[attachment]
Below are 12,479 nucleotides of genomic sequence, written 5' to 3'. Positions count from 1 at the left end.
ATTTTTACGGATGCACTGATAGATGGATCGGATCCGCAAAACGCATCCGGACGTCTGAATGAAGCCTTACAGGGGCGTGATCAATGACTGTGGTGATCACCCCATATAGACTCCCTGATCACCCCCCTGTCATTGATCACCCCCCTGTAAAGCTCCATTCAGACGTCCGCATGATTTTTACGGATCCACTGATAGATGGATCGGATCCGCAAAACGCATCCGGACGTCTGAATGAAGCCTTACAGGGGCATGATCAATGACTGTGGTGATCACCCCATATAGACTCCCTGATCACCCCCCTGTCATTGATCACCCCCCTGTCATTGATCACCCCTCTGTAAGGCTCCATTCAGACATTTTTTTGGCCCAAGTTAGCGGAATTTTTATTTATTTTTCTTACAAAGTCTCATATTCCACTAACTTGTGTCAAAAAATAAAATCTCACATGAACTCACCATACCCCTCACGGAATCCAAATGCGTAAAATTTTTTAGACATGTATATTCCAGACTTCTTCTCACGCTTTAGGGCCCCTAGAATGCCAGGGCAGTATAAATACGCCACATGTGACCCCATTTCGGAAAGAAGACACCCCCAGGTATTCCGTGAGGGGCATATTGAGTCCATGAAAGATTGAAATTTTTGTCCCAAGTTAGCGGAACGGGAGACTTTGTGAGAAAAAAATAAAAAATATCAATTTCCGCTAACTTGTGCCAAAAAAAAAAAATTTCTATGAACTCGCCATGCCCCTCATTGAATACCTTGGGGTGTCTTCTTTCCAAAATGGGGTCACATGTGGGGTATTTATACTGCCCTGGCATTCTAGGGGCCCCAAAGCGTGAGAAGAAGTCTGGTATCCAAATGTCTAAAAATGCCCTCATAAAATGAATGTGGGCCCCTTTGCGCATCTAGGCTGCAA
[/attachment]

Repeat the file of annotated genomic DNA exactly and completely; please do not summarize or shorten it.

Below are 12,479 nucleotides of genomic sequence, written 5' to 3'. Positions count from 1 at the left end.
ATTTTTACGGATGCACTGATAGATGGATCGGATCCGCAAAACGCATCCGGACGTCTGAATGAAGCCTTACAGGGGCGTGATCAATGACTGTGGTGATCACCCCATATAGACTCCCTGATCACCCCCCTGTCATTGATCACCCCCCTGTAAAGCTCCATTCAGACGTCCGCATGATTTTTACGGATCCACTGATAGATGGATCGGATCCGCAAAACGCATCCGGACGTCTGAATGAAGCCTTACAGGGGCATGATCAATGACTGTGGTGATCACCCCATATAGACTCCCTGATCACCCCCCTGTCATTGATCACCCCCCTGTCATTGATCACCCCTCTGTAAGGCTCCATTCAGACATTTTTTTGGCCCAAGTTAGCGGAATTTTTATTTATTTTTCTTACAAAGTCTCATATTCCACTAACTTGTGTCAAAAAATAAAATCTCACATGAACTCACCATACCCCTCACGGAATCCAAATGCGTAAAATTTTTTAGACATGTATATTCCAGACTTCTTCTCACGCTTTAGGGCCCCTAGAATGCCAGGGCAGTATAAATACGCCACATGTGACCCCATTTCGGAAAGAAGACACCCCCAGGTATTCCGTGAGGGGCATATTGAGTCCATGAAAGATTGAAATTTTTGTCCCAAGTTAGCGGAACGGGAGACTTTGTGAGAAAAAAATAAAAAATATCAATTTCCGCTAACTTGTGCCAAAAAAAAAAAATTTCTATGAACTCGCCATGCCCCTCATTGAATACCTTGGGGTGTCTTCTTTCCAAAATGGGGTCACATGTGGGGTATTTATACTGCCCTGGCATTCTAGGGGCCCCAAAGCGTGAGAAGAAGTCTGGTATCCAAATGTCTAAAAATGCCCTCATAAAATGAATGTGGGCCCCTTTGCGCATCTAGGCTGCAA